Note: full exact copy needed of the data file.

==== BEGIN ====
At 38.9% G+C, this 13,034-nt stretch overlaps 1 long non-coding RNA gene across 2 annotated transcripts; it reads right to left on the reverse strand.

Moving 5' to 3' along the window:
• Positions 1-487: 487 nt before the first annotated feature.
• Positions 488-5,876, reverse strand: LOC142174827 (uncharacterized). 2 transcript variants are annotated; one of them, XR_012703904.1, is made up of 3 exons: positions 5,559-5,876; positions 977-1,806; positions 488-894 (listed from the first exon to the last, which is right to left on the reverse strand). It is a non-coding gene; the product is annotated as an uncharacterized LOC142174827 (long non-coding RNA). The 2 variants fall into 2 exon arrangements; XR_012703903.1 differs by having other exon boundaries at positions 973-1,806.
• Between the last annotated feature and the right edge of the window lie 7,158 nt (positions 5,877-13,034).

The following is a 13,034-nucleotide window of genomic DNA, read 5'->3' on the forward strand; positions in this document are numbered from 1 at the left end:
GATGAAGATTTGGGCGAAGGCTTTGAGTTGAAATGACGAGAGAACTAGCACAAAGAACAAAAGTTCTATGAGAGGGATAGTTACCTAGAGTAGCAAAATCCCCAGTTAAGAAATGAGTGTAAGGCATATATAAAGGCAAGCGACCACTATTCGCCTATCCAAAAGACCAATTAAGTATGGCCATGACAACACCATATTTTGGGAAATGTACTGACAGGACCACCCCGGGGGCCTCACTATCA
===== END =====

At 38.9% G+C, this 13,034-nt stretch overlaps 1 long non-coding RNA gene across 2 annotated transcripts; it reads right to left on the reverse strand.

Moving 5' to 3' along the window:
• Positions 1-487: 487 nt before the first annotated feature.
• Positions 488-5,876, reverse strand: LOC142174827 (uncharacterized). 2 transcript variants are annotated; one of them, XR_012703904.1, is made up of 3 exons: positions 5,559-5,876; positions 977-1,806; positions 488-894 (listed from the first exon to the last, which is right to left on the reverse strand). It is a non-coding gene; the product is annotated as an uncharacterized LOC142174827 (long non-coding RNA). The 2 variants fall into 2 exon arrangements; XR_012703903.1 differs by having other exon boundaries at positions 973-1,806.
• Between the last annotated feature and the right edge of the window lie 7,158 nt (positions 5,877-13,034).

The following is a 13,034-nucleotide window of genomic DNA, read 5'->3' on the forward strand; positions in this document are numbered from 1 at the left end:
GATGAAGATTTGGGCGAAGGCTTTGAGTTGAAATGACGAGAGAACTAGCACAAAGAACAAAAGTTCTATGAGAGGGATAGTTACCTAGAGTAGCAAAATCCCCAGTTAAGAAATGAGTGTAAGGCATATATAAAGGCAAGCGACCACTATTCGCCTATCCAAAAGACCAATTAAGTATGGCCATGACAACACCATATTTTGGGAAATGTACTGACAGGACCACCCCGGGGGCCTCACTATCA